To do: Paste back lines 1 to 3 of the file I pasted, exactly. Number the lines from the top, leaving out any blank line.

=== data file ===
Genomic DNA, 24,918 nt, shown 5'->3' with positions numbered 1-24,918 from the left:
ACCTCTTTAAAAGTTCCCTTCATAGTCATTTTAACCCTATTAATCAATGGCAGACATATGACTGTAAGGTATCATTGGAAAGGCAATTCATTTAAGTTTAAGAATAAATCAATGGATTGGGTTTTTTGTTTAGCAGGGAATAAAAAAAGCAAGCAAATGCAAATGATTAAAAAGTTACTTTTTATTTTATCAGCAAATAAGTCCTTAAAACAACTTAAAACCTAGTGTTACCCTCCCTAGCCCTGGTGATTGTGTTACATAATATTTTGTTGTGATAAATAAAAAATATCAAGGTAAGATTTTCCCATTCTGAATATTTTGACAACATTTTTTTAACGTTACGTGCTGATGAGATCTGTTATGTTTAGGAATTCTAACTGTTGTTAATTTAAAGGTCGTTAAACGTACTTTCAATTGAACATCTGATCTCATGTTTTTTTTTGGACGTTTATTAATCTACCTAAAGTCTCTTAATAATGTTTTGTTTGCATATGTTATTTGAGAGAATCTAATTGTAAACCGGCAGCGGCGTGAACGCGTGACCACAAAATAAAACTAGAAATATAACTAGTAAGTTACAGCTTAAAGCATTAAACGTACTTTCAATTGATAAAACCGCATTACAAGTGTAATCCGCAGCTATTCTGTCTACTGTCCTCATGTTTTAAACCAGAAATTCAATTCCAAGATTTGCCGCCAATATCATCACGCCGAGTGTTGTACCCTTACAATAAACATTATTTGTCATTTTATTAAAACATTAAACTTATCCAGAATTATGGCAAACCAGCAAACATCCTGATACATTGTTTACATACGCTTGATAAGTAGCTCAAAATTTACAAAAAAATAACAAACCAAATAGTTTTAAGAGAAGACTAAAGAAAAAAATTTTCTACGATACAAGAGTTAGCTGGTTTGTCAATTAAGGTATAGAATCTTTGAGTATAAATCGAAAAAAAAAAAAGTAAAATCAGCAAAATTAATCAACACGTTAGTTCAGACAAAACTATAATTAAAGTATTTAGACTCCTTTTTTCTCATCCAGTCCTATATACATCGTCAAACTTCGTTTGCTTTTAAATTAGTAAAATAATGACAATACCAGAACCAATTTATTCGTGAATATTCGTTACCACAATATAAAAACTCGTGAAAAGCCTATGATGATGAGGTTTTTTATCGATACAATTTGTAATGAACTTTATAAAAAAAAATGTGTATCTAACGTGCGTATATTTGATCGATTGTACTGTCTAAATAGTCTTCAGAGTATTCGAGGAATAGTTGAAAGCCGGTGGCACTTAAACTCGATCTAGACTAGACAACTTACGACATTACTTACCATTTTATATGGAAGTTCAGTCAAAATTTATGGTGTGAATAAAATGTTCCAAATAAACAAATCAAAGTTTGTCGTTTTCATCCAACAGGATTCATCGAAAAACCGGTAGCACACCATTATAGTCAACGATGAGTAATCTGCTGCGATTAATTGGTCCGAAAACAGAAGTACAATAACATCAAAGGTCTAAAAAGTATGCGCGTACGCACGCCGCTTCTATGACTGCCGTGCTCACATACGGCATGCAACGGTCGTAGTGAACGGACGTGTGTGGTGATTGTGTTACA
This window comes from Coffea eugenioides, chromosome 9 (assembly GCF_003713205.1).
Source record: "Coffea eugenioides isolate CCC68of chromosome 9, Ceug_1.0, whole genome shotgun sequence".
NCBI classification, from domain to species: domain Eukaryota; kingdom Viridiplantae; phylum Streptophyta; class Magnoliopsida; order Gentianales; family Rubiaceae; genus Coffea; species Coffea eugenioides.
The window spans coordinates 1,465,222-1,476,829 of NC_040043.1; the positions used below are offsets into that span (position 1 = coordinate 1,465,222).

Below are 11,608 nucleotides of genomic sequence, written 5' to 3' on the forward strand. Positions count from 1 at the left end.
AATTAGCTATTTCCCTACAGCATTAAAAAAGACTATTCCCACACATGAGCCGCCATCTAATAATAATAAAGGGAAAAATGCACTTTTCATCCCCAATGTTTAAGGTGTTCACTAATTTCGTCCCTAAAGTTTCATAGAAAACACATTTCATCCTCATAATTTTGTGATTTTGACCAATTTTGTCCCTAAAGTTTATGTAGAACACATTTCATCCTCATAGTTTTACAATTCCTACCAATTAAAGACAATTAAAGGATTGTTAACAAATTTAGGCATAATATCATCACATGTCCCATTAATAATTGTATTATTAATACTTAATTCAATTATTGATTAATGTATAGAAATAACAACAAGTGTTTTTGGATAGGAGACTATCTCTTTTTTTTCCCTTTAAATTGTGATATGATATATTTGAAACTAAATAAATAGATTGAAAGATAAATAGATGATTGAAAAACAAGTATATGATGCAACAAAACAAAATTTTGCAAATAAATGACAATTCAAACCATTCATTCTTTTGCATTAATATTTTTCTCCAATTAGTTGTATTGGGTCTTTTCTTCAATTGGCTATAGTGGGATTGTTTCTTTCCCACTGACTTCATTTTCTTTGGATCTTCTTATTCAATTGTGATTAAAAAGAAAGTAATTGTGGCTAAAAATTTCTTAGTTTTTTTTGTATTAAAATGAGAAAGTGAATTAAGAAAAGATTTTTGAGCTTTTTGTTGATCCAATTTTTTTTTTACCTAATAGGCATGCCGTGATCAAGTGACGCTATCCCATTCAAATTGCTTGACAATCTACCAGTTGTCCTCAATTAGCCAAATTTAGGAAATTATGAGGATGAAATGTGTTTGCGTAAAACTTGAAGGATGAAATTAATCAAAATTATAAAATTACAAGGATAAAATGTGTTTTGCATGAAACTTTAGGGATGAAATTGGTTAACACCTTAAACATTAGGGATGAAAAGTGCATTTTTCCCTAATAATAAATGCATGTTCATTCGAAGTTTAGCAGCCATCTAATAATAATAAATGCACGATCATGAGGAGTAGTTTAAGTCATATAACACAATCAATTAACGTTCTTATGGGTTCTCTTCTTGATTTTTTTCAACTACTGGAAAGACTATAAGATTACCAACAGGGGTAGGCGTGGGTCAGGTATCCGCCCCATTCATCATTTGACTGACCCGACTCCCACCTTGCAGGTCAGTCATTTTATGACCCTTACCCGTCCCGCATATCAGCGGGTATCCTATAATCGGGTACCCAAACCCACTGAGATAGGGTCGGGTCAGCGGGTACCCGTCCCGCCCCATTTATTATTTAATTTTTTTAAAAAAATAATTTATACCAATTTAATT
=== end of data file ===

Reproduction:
Genomic DNA, 24,918 nt, shown 5'->3' with positions numbered 1-24,918 from the left:
ACCTCTTTAAAAGTTCCCTTCATAGTCATTTTAACCCTATTAATCAATGGCAGACATATGACTGTAAGGTATCATTGGAAAGGCAATTCATTTAAGTTTAAGAATAAATCAATGGATTGGGTTTTTTGTTTAGCAGGGAATAAAAAAAGCAAGCAAATGCAAATGATTAAAAAGTTACTTTTTATTTTATCAGCAAATAAGTCCTTAAAACAACTTAAAACCTAGTGTTACCCTCCCTAGCCCTGGTGATTGTGTTACATAATATTTTGTTGTGATAAATAAAAAATATCAAGGTAAGATTTTCCCATTCTGAATATTTTGACAACATTTTTTTAACGTTACGTGCTGATGAGATCTGTTATGTTTAGGAATTCTAACTGTTGTTAATTTAAAGGTCGTTAAACGTACTTTCAATTGAACATCTGATCTCATGTTTTTTTTTGGACGTTTATTAATCTACCTAAAGTCTCTTAATAATGTTTTGTTTGCATATGTTATTTGAGAGAATCTAATTGTAAACCGGCAGCGGCGTGAACGCGTGACCACAAAATAAAACTAGAAATATAACTAGTAAGTTACAGCTTAAAGCATTAAACGTACTTTCAATTGATAAAACCGCATTACAAGTGTAATCCGCAGCTATTCTGTCTACTGTCCTCATGTTTTAAACCAGAAATTCAATTCCAAGATTTGCCGCCAATATCATCACGCCGAGTGTTGTACCCTTACAATAAACATTATTTGTCATTTTATTAAAACATTAAACTTATCCAGAATTATGGCAAACCAGCAAACATCCTGATACATTGTTTACATACGCTTGATAAGTAGCTCAAAATTTACAAAAAAATAACAAACCAAATAGTTTTAAGAGAAGACTAAAGAAAAAAATTTTCTACGATACAAGAGTTAGCTGGTTTGTCAATTAAGGTATAGAATCTTTGAGTATAAATCGAAAAAAAAAAAAGTAAAATCAGCAAAATTAATCAACACGTTAGTTCAGACAAAACTATAATTAAAGTATTTAGACTCCTTTTTTCTCATCCAGTCCTATATACATCGTCAAACTTCGTTTGCTTTTAAATTAGTAAAATAATGACAATACCAGAACCAATTTATTCGTGAATATTCGTTACCACAATATAAAAACTCGTGAAAAGCCTATGATGATGAGGTTTTTTATCGATACAATTTGTAATGAACTTTATAAAAAAAAATGTGTATCTAACGTGCGTATATTTGATCGATTGTACTGTCTAAATAGTCTTCAGAGTATTCGAGGAATAGTTGAAAGCCGGTGGCACTTAAACTCGATCTAGACTAGACAACTTACGACATTACTTACCATTTTATATGGAAGTTCAGTCAAAATTTATGGTGTGAATAAAATGTTCCAAATAAACAAATCAAAGTTTGTCGTTTTCATCCAACAGGATTCATCGAAAAACCGGTAGCACACCATTATAGTCAACGATGAGTAATCTGCTGCGATTAATTGGTCCGAAAACAGAAGTACAATAACATCAAAGGTCTAAAAAGTATGCGCGTACGCACGCCGCTTCTATGACTGCCGTGCTCACATACGGCATGCAACGGTCGTAGTGAACGGACGTGTGTGGTGATTGTGTTACA
This window comes from Coffea eugenioides, chromosome 9 (assembly GCF_003713205.1).